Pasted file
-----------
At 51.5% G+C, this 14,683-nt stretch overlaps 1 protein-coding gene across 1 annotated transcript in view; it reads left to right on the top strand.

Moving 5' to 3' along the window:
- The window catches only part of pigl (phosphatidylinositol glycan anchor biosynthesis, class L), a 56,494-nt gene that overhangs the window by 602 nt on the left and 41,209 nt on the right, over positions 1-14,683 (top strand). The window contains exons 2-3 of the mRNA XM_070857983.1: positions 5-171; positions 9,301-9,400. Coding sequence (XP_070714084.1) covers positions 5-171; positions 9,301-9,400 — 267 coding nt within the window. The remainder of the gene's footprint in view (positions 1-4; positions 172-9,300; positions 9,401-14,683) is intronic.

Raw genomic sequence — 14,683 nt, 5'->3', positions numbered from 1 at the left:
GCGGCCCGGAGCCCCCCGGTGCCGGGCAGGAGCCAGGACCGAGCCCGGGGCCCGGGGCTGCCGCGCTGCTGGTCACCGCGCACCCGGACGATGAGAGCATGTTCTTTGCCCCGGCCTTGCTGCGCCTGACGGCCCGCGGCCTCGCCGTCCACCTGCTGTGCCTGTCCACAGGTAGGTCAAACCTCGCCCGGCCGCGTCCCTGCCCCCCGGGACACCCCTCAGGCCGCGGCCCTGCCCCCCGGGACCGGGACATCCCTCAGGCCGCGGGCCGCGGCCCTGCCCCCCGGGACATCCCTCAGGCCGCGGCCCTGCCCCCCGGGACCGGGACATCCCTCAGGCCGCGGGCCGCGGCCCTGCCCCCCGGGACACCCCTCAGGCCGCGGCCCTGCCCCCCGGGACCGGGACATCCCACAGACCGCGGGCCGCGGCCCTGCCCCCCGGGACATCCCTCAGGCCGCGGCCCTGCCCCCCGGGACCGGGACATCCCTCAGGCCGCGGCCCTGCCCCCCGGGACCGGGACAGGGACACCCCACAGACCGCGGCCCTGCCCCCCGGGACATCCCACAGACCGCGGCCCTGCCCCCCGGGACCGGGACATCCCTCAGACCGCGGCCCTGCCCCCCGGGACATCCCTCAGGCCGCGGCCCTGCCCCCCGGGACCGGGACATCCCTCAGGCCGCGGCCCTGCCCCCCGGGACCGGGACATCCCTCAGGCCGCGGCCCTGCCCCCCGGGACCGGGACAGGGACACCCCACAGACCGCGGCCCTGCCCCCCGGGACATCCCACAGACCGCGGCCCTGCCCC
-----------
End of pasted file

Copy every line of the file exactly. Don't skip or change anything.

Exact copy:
At 51.5% G+C, this 14,683-nt stretch overlaps 1 protein-coding gene across 1 annotated transcript in view; it reads left to right on the top strand.

Moving 5' to 3' along the window:
- The window catches only part of pigl (phosphatidylinositol glycan anchor biosynthesis, class L), a 56,494-nt gene that overhangs the window by 602 nt on the left and 41,209 nt on the right, over positions 1-14,683 (top strand). The window contains exons 2-3 of the mRNA XM_070857983.1: positions 5-171; positions 9,301-9,400. Coding sequence (XP_070714084.1) covers positions 5-171; positions 9,301-9,400 — 267 coding nt within the window. The remainder of the gene's footprint in view (positions 1-4; positions 172-9,300; positions 9,401-14,683) is intronic.

Raw genomic sequence — 14,683 nt, 5'->3', positions numbered from 1 at the left:
GCGGCCCGGAGCCCCCCGGTGCCGGGCAGGAGCCAGGACCGAGCCCGGGGCCCGGGGCTGCCGCGCTGCTGGTCACCGCGCACCCGGACGATGAGAGCATGTTCTTTGCCCCGGCCTTGCTGCGCCTGACGGCCCGCGGCCTCGCCGTCCACCTGCTGTGCCTGTCCACAGGTAGGTCAAACCTCGCCCGGCCGCGTCCCTGCCCCCCGGGACACCCCTCAGGCCGCGGCCCTGCCCCCCGGGACCGGGACATCCCTCAGGCCGCGGGCCGCGGCCCTGCCCCCCGGGACATCCCTCAGGCCGCGGCCCTGCCCCCCGGGACCGGGACATCCCTCAGGCCGCGGGCCGCGGCCCTGCCCCCCGGGACACCCCTCAGGCCGCGGCCCTGCCCCCCGGGACCGGGACATCCCACAGACCGCGGGCCGCGGCCCTGCCCCCCGGGACATCCCTCAGGCCGCGGCCCTGCCCCCCGGGACCGGGACATCCCTCAGGCCGCGGCCCTGCCCCCCGGGACCGGGACAGGGACACCCCACAGACCGCGGCCCTGCCCCCCGGGACATCCCACAGACCGCGGCCCTGCCCCCCGGGACCGGGACATCCCTCAGACCGCGGCCCTGCCCCCCGGGACATCCCTCAGGCCGCGGCCCTGCCCCCCGGGACCGGGACATCCCTCAGGCCGCGGCCCTGCCCCCCGGGACCGGGACATCCCTCAGGCCGCGGCCCTGCCCCCCGGGACCGGGACAGGGACACCCCACAGACCGCGGCCCTGCCCCCCGGGACATCCCACAGACCGCGGCCCTGCCCC